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More dollars for youth mental health and pediatric rehabilitation

The Alberta government is catching on to a problem Chinook’s Edge School Division (CESD) has been seeing for a while – that today’s youth need help.

On July 28, the Alberta government announced it will be dedicating $42 million over the next three years to increase mental wellness supports and clinical mental health supports in schools.

“Children and youth in Alberta deserve the opportunity to improve their mental health and be supported in their wellness,” said Mike Ellis, associate minister of mental health and addictions. “As part of a recovery-oriented system of care, we are ensuring that kids have the supports they need in schools to achieve their full potential and live healthy and happy lives.”

“When students experience positive mental health, they are resilient and better able to learn, achieve success and build healthy relationships,” said Adriana LaGrange, minister of education. “Ensuring students have additional access to more mental health services and programs, including preventative and early intervention services, is essential and adds to the wide variety of supports already available in schools.”

This increased access to mental health supports will begin in Calgary and Edmonton schools in the 2022/2023 school year, with the plan to expand across the province.

According to the government press release, CASA Child, Adolescent and Family Mental Health, as well as various other partners, is supporting the development of an integrated school-based services model, offering families and their children access to existing community services.

For students that have more complex needs, specialized clinical services will be available through new mental health classrooms. Mental health classroom teams will consist of a mental health therapist, psychiatrist and classroom behavioural specialist. The teams will be supported by a health team that includes a nurse, social worker, educational psychologist, speech and language therapist and occupational therapist. These services will first be established in select schools in the Edmonton zone, with more to follow across the province.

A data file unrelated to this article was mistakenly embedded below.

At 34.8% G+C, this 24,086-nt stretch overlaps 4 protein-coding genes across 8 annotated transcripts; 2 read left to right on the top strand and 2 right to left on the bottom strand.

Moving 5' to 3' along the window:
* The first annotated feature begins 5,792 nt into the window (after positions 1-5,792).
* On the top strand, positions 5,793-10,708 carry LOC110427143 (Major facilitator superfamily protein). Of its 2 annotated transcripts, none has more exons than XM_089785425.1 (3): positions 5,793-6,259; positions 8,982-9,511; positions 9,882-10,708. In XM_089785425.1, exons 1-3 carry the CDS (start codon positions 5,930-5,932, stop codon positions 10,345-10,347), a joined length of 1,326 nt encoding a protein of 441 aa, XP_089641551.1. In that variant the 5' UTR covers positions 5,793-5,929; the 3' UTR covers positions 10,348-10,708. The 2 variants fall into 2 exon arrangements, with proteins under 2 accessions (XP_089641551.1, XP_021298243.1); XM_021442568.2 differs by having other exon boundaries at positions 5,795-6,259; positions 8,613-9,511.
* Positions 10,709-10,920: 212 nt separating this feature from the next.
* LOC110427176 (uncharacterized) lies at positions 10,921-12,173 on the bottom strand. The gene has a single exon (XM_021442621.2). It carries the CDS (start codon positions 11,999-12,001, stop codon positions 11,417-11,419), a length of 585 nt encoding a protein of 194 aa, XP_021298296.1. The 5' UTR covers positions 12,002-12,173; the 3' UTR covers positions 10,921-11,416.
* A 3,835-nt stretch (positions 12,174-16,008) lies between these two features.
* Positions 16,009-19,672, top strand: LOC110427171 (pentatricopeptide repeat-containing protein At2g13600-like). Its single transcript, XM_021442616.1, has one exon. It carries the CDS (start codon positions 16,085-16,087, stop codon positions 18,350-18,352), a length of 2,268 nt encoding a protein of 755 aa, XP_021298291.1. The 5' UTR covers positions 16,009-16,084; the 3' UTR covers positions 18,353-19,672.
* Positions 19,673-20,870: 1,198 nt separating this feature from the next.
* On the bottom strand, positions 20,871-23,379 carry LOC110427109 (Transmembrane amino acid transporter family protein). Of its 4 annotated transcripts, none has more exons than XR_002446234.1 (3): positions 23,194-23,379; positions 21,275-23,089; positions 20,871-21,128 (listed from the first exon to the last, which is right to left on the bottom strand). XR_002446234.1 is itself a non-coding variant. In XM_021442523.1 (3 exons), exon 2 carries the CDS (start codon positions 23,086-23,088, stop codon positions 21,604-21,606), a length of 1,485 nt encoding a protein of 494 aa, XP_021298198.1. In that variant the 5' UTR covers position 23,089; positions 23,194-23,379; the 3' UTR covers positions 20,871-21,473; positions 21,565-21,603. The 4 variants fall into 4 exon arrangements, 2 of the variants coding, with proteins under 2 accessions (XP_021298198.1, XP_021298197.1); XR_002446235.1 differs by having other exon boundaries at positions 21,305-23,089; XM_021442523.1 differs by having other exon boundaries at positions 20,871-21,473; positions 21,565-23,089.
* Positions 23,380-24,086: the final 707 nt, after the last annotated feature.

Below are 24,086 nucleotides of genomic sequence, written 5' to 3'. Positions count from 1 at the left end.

This additional funding will also expand the Integrated School Support Program, which provides students with prevention and early intervention supports, such as meal programs, after-school care, structured physical education and access to mental health professionals.

“The good news is the government is recognizing there are some serious considerations when it comes to youth mental health in our schools,” said Kurt Sacher, superintendent of schools for CESD. Sacher added the school division still needs to get the fine details, such as how much money will be coming in, before they can decide how best to spend it.

During the middle of the 2021/2022 school year, CESD implemented a social/emotional program across the division, bringing mental health experts to work within the schools to support teachers and administration in dealing with complex mental health concerns when it comes to the students.

“Some of the issues we’re dealing with are significantly more complex than we’ve dealt with in the past,” said Sacher. “We have six social/emotional specialists in our school division, two in each of our three zones. Our board has put significant investment into this area.”

Sacher said these complex cases require assistance and knowledge the school board just didn’t have.

“Students can be assessed and receive some long-term support from Alberta Health Services,” said Sacher. “But regardless, the administration will still be left with a student that has significant mental health-related behavioural issues.” But with the addition of the social/emotional workers, Sacher said the school can still move forward with these students.

“We were noticing it before the pandemic, and it’s just gotten worse,” Sacher said of the mental health concerns with students. “All the stress and strain the pandemic has put on individuals and families, it was a little bit like adding gasoline to a fire that was already burning.”

The $42 million in funding is above and beyond the $10 million per year for the 2022/2023 and 2023/2024 school years that the government has allocated to support pilot projects focused on improving delivery of mental health supports and services for students, as well as tools, training and resources for the school community.

During the July 28 announcement, the Alberta government also promised $45 million over the next three years to increase access to and improve the quality of pediatric rehabilitation services and programs, such as speech-language, occupational therapy and physical therapy. These supports are offered by Alberta Health Services, with early identification efforts beginning at the school level.

This additional funding will support establishing a clear intake, triage and access to services; developing universal and targeted resources and programming for families; expanding eligibility for speech sound delays and disorders and mobility and positioning from birth to 18 years; as well as strengthening pediatric rehabilitation and teams to support care long term.

The Alberta government is also dedicating $10 million a year for the next two school years to ensure students can receive access to specialized assessments that they may not have had access to during the pandemic years.

This recent announcement lines up with the government’s Child and Youth Well-being Action Plan, established in May.

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